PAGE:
Gov. Newsom: Thousands with National Guard, CHP mobilized to keep peace during protests

ByAlix Martichoux KGO logo
Tuesday, June 2, 2020
WATCH LIVE: Gov. Newsom gets emotional, talks racism and COVID-19
The governor said he was struggling to explain the tragedy to his children, who saw the viral video of Floyd's death on social media.

SAN FRANCISCO -- After a weekend of unrest in California, Gov. Gavin Newsom said the state has mobilized thousands of National Guard troops and CHP officers to help local jurisdictions maintain order.

The governor said 3,400 National Guard members were called up over the weekend and another 1,100 on Monday. The 4,500 National Guard troops are helping to keep peace and secure locations in cities that have been hardest hit by violence and looting connected to protests over the death of George Floyd.

They are available statewide, but Newsom said the resources are more concentrated in Southern California.

In many cases, local officials have noted that the people protesting and those committing crimes and violent acts are not the same individuals, but the criminals are using the large crowds of the protests to help facilitate their actions.

In Los Angeles and Santa Monica, the National Guard troops were brought in to help keep locations secure after police had already cleared them. That freed up local officers to take the lead responsibility for making arrests and keeping peace. Guard troops were also brought in to help secure vulnerable targets such as Los Angeles City Hall.

RELATED: Over 400 arrested over vandals wreak havoc in Santa Monica

Newsom said there are about 7,000 CHP personnel working 12-hour shifts on tactical alert who are available to help out as well. In Los Angeles, CHP resources were used to help close down freeways in locations like Santa Monica where violence and looting had broken out.

Some of the protests have resulted in coronavirus testing sites being closed down. But Newsom said there are still thousands of tests being conducted. On Sunday alone, there were some 67,000 tests conducted across the state, he said.

The protests are a reaction to the death of George Floyd, who died after a Minneapolis police officer was seen placing a knee on his neck for an extended time. Video of the incident has triggered protests against police brutality and racial inequality across the country.

RELATED: Autopsy commissioned by family finds George Floyd died by asphyxiation due to neck and back compression

Additionally, Newsom addressed the substance of the motivation for more of the protests, saying he had deep sympathy for the cause.

He said society has a collective responsibility to address the issue.

"The black community is not responsible for what's happening in this country right now -- we are," Newsom said. "Our institutions are responsible. We are accountable to this moment. Let's just call that out."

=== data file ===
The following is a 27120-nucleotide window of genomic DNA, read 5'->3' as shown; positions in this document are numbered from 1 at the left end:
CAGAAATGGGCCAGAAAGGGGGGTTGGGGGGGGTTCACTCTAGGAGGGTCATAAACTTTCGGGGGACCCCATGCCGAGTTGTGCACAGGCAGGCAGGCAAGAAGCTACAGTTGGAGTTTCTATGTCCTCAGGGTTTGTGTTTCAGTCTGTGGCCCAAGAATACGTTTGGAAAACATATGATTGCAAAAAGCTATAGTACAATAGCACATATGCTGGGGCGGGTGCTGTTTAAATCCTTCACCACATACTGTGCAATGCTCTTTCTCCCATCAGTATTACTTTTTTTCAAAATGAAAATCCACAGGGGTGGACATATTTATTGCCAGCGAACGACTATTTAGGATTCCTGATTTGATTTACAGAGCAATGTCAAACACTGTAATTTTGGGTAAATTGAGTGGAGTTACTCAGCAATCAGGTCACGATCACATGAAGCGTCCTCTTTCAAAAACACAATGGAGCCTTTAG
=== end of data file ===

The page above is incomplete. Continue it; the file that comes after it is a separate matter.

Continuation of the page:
Newsom also spoke passionately about the need for action to advance anti-racist causes, but didn't offer any specific changes the state would be making to do so.

"So often we try to meet the moment with rhetoric. We feign resolve, we make a point to assert a new paradigm. And yet, over and over and over and over again we don't meet that next moment," Newsom said from a church in south Sacramento.

"We have to own up to some very difficult things. The black community is not responsible for what's happening in this country right now, we are. We are, our institutions over and over again, we are responsible we are accountable to this moment."

He acknowledged that as governor and in past elected positions, he hasn't done enough to advance the fight against racism.

"People have lost patience because they haven't seen progress.

"Heck, I've quoted Dr. King ad nauseum," Newsom said. "For those of you out there protesting, I want you to know you matter. ... I have a unique responsibility to prove that to you. You've lost patience and so have I."

Despite his 20-minute emotional speech, the governor didn't end by offering up any specific policy solutions.

Many jurisdictions in Southern California have declared curfews to try to prevent the crowds and disturbances.

Newsom said he is not considering a statewide curfew, noting that the situations are different in various parts of the state.

"We believe the conditions are very different in Del Norte versus other parts of the state... places like San Diego are different than even here in the Bay Area."

Newsom's comments come after days of protests, sparked by the death of George Floyd in Minnesota, as well as generations of racism against black Americans. In Oakland, San Francisco, San Jose, Los Angeles and other cities, some demonstrations ended in violent clashes with officers.

Looting, vandalism and curfew violations have led to hundreds of arrests in Southern California alone.